MARACOOS Prepares for Matthew

MARACOOS began coordinated preparations for Hurricane Matthew with our usual Friday Operations Call on September 30. Here is a quick review of discussion points and plans.

First an update on Hurricane Matthew. Full track for Matthew up to today, Oct 3, is shown below, intensifying as it crosses into the Caribbean and tracks along the coast of South America. It is slowly making the forecast right turn and is expected to head north towards the United States. Teledyne Webb Research (TWR) has their thermal glider Clark deployed south of St. Thomas with our friends from CariCOOS. It is reporting profiles to the IOOS Glider DAC where it then goes to the GTS so it can be assimilated by the operational forecast models.
To get an idea of the size of the hurricane, we turn on the google earth cloud layer. Looks like Clark experienced some of the outer cloud bands as it passed by.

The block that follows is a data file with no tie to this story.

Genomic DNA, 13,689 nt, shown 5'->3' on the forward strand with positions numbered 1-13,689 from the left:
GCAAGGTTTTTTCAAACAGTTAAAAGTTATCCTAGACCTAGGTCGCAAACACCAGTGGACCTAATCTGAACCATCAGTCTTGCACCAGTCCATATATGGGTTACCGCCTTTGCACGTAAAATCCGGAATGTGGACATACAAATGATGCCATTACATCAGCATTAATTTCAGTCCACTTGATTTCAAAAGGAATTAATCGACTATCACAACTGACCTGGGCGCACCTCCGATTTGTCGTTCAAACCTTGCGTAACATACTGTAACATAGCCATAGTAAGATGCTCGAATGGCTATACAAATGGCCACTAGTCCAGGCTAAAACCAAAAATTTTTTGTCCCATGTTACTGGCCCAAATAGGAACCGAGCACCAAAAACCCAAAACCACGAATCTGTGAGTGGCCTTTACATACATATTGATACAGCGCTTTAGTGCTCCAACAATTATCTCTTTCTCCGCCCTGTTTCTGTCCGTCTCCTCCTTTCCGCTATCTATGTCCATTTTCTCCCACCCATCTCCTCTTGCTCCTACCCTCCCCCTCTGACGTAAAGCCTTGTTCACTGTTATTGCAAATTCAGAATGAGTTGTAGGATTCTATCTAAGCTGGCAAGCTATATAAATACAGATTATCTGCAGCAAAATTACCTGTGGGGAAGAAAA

Switching to the MARACOOS OceansMap, we see strong winds extending from Barranquilla, Columbia to north of Cuba, so Clark likely saw some of these strong winds. We can check out the CariCOOS buoys for more info.


If we look at the full track of Matthew in OceansMap and overlay the Navy HyCOM Sea Surface Temperature we see Matthew is forecast to head north over a lot of nearly uniformly warm surface water.

From here, an ensemble of model runs from has Matthew heading offshore of Cape Hatteras and along the Middle Atlantic Bight (MAB) shelfbreak mostly on the deepwater side between us and our glider friends at BIOS in Bermuda.

For Mid Atlantic Bight preparations, we checked in with the CODAR HF Radar network for the surface currents and it is doing well.

A big focus of our response effort will be validation of the ocean models. These form the bottom boundary condition for the advanced atmospheric forecast models.

We see the surface temperatures from Global HyCOM, which in the Mid Atlantic are fairly warm with a colder filament running southward along the shelf break.

And the bottom temperatures from ROMS, where the Mid Atlantic cold pool is eroding away with each storm.

To investigate this further, two gliders are being deployed in the Mid Atlantic Bight. Josh Kohut is deploying glider RU28 for his work with NJDEP on dissolved oxygen concentrations and storms. Bill Boicourt is deploying UMaryland storm glider Striper for the CINAR Tempests project.